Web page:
On January 1, 2024, the Financial Crimes Enforcement Network (FinCEN) Corporate Transparency Act (CTA) beneficial ownership information (BOI) reporting requirements will go into effect.
Below is a Fact Sheet regarding the BOI.
Please note, while Protorae Law, PLLC will not file any BOI reports, we stand ready to address the compliance questions of our clients and provide them with information regarding BOI report filing services. Please contact David Kuhnsman at email@example.com or 703-639-0679 with any questions.
Beneficial Ownership Information Reporting Rule Fact Sheet
The Financial Crimes Enforcement Network (FinCEN) issued a final rule implementing the bipartisan Corporate Transparency Act’s (CTA) beneficial ownership information (BOI) reporting provisions. According to FinCen, the rule will enhance the ability of FinCEN and other agencies to protect U.S. national security and the U.S. financial system from illicit use and provide essential information to national security, intelligence, and law enforcement agencies; state, local, and Tribal officials; and financial institutions to help prevent drug traffickers, fraudsters, corrupt actors such as oligarchs, and proliferators from laundering or hiding money and other assets in the United States.
Illicit actors frequently use corporate structures such as shell and front companies to obfuscate their identities and launder their ill-gotten gains through the United States. Not only do such acts undermine U.S. national security, they also threaten U.S. economic prosperity: shell and front companies can shield beneficial owners’ identities and allow criminals to illegally access and transact in the U.S. economy, while disadvantaging small U.S. businesses who are playing by the rules. This rule will strengthen the integrity of the U.S. financial system by making it harder for illicit actors to use shell companies to launder their money or hide assets. At the same time, the rule aims to minimize burdens on small businesses and other reporting companies.
Beyond the direct benefits to law enforcement and other authorized users, the collection of BOI will help to shed light on criminals who evade taxes, hide their illicit wealth, and defraud employees and customers and hurt honest U.S. businesses through their misuse of shell companies.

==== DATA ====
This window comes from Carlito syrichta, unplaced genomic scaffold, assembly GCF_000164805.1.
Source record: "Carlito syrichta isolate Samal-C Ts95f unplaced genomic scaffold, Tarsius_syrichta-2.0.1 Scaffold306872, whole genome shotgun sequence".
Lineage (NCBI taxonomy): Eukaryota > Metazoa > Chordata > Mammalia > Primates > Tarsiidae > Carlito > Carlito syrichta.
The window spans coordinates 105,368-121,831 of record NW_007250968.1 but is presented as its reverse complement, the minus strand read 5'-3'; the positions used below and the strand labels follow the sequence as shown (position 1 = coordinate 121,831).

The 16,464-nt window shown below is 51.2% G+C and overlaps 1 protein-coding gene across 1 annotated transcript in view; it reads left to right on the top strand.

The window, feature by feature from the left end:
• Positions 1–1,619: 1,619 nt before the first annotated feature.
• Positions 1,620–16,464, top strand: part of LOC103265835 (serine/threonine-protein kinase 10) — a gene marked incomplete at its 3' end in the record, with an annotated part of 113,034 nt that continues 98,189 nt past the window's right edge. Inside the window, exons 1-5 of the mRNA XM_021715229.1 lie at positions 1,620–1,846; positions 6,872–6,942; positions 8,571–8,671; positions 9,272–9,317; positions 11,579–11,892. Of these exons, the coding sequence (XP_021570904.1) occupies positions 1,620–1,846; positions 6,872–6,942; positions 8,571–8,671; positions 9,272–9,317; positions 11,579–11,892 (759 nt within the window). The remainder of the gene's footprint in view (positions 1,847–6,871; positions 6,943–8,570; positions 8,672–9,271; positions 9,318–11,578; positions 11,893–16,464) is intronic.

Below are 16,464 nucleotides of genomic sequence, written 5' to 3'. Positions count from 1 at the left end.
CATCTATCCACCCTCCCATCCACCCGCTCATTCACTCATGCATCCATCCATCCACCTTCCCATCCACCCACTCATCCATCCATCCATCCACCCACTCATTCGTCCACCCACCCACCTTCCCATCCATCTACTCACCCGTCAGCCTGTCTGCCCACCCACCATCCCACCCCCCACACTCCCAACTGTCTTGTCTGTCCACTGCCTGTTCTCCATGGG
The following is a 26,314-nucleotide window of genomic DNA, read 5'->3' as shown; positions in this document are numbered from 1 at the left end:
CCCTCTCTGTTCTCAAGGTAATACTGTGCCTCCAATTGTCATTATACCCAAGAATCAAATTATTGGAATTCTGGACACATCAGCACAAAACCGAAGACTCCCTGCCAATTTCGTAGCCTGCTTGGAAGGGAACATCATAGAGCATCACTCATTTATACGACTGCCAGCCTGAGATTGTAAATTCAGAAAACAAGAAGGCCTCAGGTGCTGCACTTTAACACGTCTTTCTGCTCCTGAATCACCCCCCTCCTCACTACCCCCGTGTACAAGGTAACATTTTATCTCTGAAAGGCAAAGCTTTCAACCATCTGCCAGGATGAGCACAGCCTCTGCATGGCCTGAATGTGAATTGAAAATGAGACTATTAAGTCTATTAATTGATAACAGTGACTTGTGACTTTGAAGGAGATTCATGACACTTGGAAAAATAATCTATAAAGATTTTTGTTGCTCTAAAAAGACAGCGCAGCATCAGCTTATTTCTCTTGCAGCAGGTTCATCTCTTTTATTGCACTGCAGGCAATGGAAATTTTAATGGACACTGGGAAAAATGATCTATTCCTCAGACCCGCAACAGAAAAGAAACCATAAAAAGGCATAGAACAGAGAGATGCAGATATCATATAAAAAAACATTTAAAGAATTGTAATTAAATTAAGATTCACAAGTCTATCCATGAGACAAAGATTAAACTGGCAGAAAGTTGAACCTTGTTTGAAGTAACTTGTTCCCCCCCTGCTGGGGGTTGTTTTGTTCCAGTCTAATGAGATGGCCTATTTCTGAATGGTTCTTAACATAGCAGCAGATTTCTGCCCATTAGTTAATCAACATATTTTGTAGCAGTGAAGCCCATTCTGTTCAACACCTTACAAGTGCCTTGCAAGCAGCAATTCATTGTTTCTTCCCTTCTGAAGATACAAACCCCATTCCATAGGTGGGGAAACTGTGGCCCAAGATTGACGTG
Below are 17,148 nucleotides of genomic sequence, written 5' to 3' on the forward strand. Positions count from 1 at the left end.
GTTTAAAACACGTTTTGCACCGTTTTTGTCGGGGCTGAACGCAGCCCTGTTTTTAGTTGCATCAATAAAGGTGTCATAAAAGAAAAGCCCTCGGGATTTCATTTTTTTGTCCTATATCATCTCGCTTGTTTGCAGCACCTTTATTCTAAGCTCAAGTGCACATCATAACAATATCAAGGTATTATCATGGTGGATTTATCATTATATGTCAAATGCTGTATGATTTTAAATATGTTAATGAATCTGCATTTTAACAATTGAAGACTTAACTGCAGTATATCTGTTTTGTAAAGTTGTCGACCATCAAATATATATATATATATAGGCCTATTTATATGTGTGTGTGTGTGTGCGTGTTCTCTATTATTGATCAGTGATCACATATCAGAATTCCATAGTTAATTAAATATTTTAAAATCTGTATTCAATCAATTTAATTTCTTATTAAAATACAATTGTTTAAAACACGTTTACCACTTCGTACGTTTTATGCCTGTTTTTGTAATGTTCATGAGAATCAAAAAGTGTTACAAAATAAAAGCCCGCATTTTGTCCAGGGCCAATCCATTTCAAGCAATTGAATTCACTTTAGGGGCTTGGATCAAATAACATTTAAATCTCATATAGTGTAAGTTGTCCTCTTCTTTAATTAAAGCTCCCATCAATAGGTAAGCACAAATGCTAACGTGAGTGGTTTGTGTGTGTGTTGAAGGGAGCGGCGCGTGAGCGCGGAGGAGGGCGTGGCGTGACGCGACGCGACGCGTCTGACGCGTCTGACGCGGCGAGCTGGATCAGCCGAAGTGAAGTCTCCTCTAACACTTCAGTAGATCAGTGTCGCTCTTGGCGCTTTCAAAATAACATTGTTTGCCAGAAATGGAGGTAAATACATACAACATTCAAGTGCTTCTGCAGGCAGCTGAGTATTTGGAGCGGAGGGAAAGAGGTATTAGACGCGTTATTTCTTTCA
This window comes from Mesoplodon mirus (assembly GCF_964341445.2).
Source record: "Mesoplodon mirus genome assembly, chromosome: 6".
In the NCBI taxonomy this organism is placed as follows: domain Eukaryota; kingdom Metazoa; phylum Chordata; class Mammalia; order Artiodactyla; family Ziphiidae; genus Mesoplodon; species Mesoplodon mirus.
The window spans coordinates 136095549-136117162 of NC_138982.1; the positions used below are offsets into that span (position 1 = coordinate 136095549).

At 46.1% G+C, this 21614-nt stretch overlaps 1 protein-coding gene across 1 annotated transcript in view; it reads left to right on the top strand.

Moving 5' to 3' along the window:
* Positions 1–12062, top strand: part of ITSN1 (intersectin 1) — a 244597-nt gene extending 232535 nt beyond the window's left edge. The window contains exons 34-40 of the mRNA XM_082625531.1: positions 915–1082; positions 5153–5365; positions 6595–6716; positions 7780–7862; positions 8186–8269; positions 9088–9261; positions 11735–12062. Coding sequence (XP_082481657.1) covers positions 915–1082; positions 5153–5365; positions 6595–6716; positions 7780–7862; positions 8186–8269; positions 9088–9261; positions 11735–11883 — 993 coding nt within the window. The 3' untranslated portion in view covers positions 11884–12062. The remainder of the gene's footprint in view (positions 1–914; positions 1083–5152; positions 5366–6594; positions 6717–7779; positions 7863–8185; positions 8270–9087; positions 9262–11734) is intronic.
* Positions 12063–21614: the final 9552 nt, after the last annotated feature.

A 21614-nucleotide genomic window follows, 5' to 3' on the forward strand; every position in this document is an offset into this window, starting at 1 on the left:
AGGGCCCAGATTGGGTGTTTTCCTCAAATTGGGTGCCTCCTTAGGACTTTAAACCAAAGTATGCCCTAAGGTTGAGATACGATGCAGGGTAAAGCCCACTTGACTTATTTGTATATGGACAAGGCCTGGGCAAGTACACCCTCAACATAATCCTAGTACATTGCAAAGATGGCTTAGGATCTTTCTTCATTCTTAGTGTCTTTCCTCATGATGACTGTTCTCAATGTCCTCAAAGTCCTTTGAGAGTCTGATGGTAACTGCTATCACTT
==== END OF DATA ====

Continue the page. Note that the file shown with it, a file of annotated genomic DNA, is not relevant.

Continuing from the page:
The rule describes who must file a BOI report, what information must be reported, and when a report is due. Specifically, the rule requires reporting companies to file reports with FinCEN that identify two categories of individuals: (1) the beneficial owners of the entity; and (2) the company applicants of the entity. Penalties for willfully violating the CTA’s reporting requirements include (1) civil penalties of up to $500 per day that a violation is not remedied, (2) a criminal fine of up to $10,000, and/or (3) imprisonment of up to two years.
The BOI reporting rule is lengthy, technical and still evolving. The following are the key elements of the BOI reporting rule:
- The rule identifies two types of reporting companies: domestic and foreign. A domestic reporting company is a corporation, limited liability company (LLC), or any entity created by the filing of a document with a secretary of state or any similar office under the law of a state or Indian tribe. A foreign reporting company is a corporation, LLC, or other entity formed under the law of a foreign country that is registered to do business in any state or tribal jurisdiction by the filing of a document with a secretary of state or any similar office. Under the rule, and in keeping with the CTA, twenty-three types of entities are exempt from the definition of “reporting company.”
- FinCEN expects that these definitions mean that reporting companies will include (subject to the applicability of specific exemptions) limited liability partnerships, limited liability limited partnerships, business trusts, and most limited partnerships, in addition to corporations and LLCs, because such entities are generally created by a filing with a secretary of state or similar office.
- Other types of legal entities, including certain trusts, are excluded from the definitions to the extent that they are not created by the filing of a document with a secretary of state or similar office. FinCEN recognizes that in many states the creation of most trusts typically does not involve the filing of such a formation document.
- One of the exemptions is for “Large Reporting Companies”: an entity with more than 20 full-time employees (“full-time” meaning an average of at least 30 hours per week or 130 hours per month), have a U.S. income tax return for the previous year showing $5 Million of gross receipts from U.S. income, and has an operating presence at a physical office in the U.S. which is owned or leased by the company and cannot be a residence or shared space (except for affiliates). Please note parent-subsidiary entities require careful review and may or may not require separate reporting or exemption.
- Under the rule, a beneficial owner includes any individual who, directly or indirectly, either (1) exercises substantial control over a reporting company, or (2) owns or controls at least 25 percent of the ownership interests of a reporting company. The rule defines the terms “substantial control” and “ownership interest.” In keeping with the CTA, the rule exempts five types of individuals from the definition of “beneficial owner.”
- In defining the contours of who has substantial control, the rule sets forth a range of activities that could constitute substantial control of a reporting company. This list captures anyone who is able to make important decisions on behalf of the entity. FinCEN’s approach is designed to close loopholes that allow corporate structuring that obscures owners or decision-makers. This is crucial to unmasking anonymous shell companies.
- The rule provides standards and mechanisms for determining whether an individual owns or controls 25 percent of the ownership interests of a reporting company. Among other things, these standards and mechanisms address how a reporting company should handle a situation in which ownership interests are held in trust.